Friday, October 7, 2011

Four Years in New York

Tomorrow is the fourth anniversary of our move to New York. In the same amount of time that we've lived in Brooklyn, I could have gone to college all over again, and in some ways it feels like I have.

I learned more about reading, writing and 'rithmentic as I studied for a bachelor's degree in Ohio, but I seem to have taken upper-level classes in life the last four years without realizing it. If living in New York had its own curriculum, these would be the required classes and course descriptions.
  • Jaywalking 101: Successfully ignore traffic signals and find the exact appropriate distance to step into crosswalks to both avoid getting your toes run over and yet be able to dart across the street in between oncoming traffic.
  • Subway Navigation 101: Learn the difference between local and express trains and what direction you're actually traveling when the signs say Brooklyn- Queens- Bronx- or Manhattan-bound.
  • Subway Navigation 201: Final exam consists of charting three routes from home to work (one that includes at least three transfers), each time entering the subway car that deposits you directly in front of the stairs at your destination.
  • The Art of Not Making Eye Contact 101: Walk miles without actually seeing anyone's face, preferably by staring at the sidewalk. Bonus points awarded for the ability to type out tweets on your iPhone without bumping into fire hydrants, vehicles or other people.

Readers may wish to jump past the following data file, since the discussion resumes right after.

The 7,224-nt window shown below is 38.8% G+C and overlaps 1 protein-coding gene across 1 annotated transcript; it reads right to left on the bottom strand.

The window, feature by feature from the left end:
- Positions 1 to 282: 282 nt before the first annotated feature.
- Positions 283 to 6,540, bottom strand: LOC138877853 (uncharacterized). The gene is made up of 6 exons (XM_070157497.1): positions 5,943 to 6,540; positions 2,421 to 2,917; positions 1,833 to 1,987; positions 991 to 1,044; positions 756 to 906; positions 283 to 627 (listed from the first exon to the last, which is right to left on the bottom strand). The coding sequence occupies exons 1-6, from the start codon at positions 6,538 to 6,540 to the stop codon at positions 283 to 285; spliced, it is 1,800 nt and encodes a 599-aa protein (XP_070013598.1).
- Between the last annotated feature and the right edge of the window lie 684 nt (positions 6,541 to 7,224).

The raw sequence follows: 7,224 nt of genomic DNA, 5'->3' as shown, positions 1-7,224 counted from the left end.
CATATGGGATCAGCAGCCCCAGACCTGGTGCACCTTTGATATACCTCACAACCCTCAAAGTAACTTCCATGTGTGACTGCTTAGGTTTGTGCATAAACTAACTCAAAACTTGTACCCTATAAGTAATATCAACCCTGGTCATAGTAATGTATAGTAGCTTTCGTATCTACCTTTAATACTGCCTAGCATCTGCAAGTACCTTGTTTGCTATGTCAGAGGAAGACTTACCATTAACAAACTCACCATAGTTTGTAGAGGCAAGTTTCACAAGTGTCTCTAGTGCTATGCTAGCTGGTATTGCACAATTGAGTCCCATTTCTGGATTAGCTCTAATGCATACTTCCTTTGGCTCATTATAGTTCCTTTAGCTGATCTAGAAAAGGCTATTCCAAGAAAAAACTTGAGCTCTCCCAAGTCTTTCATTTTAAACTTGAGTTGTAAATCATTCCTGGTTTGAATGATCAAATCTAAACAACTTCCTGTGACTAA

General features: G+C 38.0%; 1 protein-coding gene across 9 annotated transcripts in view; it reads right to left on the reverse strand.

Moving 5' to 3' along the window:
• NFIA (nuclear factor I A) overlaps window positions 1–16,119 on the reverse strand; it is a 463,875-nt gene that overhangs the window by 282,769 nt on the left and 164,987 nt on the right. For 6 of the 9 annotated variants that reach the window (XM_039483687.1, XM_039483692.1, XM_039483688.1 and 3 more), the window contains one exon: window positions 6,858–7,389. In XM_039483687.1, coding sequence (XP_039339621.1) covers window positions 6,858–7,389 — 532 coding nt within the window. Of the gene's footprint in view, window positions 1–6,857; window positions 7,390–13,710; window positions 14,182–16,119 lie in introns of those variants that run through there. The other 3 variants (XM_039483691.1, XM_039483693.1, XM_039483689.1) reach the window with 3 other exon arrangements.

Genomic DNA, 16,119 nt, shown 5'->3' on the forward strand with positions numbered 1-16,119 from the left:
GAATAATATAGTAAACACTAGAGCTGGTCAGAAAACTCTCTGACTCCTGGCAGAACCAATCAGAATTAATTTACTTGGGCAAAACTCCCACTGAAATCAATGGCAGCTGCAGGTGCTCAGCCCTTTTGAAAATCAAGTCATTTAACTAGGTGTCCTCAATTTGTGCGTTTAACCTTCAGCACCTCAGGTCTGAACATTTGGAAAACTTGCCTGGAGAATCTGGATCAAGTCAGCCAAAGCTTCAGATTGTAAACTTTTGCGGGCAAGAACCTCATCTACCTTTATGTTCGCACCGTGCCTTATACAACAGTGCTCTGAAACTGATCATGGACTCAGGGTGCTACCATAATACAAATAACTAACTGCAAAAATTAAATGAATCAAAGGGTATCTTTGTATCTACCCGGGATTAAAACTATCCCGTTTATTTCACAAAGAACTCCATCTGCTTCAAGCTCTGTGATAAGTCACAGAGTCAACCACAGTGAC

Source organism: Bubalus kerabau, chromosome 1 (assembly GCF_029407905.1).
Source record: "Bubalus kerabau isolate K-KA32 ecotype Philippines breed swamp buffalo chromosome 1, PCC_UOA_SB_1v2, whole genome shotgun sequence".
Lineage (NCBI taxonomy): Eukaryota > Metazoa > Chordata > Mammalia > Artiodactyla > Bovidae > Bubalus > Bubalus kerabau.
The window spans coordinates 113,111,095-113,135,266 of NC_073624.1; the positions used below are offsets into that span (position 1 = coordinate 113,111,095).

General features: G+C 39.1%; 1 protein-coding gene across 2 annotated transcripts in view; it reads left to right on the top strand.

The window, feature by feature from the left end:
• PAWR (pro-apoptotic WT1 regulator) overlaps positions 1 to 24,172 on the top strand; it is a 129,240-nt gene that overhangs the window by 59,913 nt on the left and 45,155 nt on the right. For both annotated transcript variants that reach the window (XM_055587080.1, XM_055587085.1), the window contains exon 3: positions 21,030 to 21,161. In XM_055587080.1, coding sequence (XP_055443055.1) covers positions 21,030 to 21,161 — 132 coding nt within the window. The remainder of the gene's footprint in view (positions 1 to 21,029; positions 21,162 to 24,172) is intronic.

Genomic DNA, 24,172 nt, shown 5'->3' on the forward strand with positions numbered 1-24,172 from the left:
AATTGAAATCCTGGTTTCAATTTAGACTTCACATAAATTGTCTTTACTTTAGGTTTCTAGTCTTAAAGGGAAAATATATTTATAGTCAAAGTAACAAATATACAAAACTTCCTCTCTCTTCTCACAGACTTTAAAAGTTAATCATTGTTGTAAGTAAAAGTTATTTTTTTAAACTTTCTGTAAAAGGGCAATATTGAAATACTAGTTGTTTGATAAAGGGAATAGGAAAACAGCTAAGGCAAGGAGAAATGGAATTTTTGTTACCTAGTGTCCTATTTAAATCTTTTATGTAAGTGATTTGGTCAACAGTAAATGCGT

• Multiculturalism 101:  Practice not being amazed that you live in a Greek-Italian-Arab neighborhood with Scandinavian roots within walking distance of New York City's second-largest Chinatown.
  • Nightlife 101: Once a month visit a (preferably under-the-radar) restaurant, bar, event or art exhibit and then post a comment on your chosen social media outlet, proving that you don't immediately come home from work and put on your pajamas. At least not every night.
I've passed the courses above with flying colors, but  I still don't have enough credits to graduate. I'm not sure anyone ever does. I have, however, taken enough prerequisites to move on to the next level of city residency; instead of planning a new adventure every weekend, taking in a new museum or trying a new restaurant, I often just want to stick around the neighborhood, making return visits to our old standbys.

Maybe I'm just getting older, or maybe I'm just getting used to my surroundings. Probably both

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